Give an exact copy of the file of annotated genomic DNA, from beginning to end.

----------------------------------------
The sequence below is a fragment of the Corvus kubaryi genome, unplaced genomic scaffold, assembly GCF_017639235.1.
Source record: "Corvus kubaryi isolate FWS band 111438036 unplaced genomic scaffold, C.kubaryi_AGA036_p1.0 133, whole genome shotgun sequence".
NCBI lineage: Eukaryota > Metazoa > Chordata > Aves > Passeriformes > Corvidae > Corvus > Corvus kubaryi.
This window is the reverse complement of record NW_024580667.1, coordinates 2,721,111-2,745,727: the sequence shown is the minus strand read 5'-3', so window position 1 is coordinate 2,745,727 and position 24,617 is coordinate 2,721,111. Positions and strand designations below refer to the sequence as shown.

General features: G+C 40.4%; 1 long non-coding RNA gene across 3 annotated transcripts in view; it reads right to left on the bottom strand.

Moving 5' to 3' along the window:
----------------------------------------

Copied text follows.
The sequence below is a fragment of the Corvus kubaryi genome, unplaced genomic scaffold, assembly GCF_017639235.1.
Source record: "Corvus kubaryi isolate FWS band 111438036 unplaced genomic scaffold, C.kubaryi_AGA036_p1.0 133, whole genome shotgun sequence".
NCBI lineage: Eukaryota > Metazoa > Chordata > Aves > Passeriformes > Corvidae > Corvus > Corvus kubaryi.
This window is the reverse complement of record NW_024580667.1, coordinates 2,721,111-2,745,727: the sequence shown is the minus strand read 5'-3', so window position 1 is coordinate 2,745,727 and position 24,617 is coordinate 2,721,111. Positions and strand designations below refer to the sequence as shown.

General features: G+C 40.4%; 1 long non-coding RNA gene across 3 annotated transcripts in view; it reads right to left on the bottom strand.

Moving 5' to 3' along the window: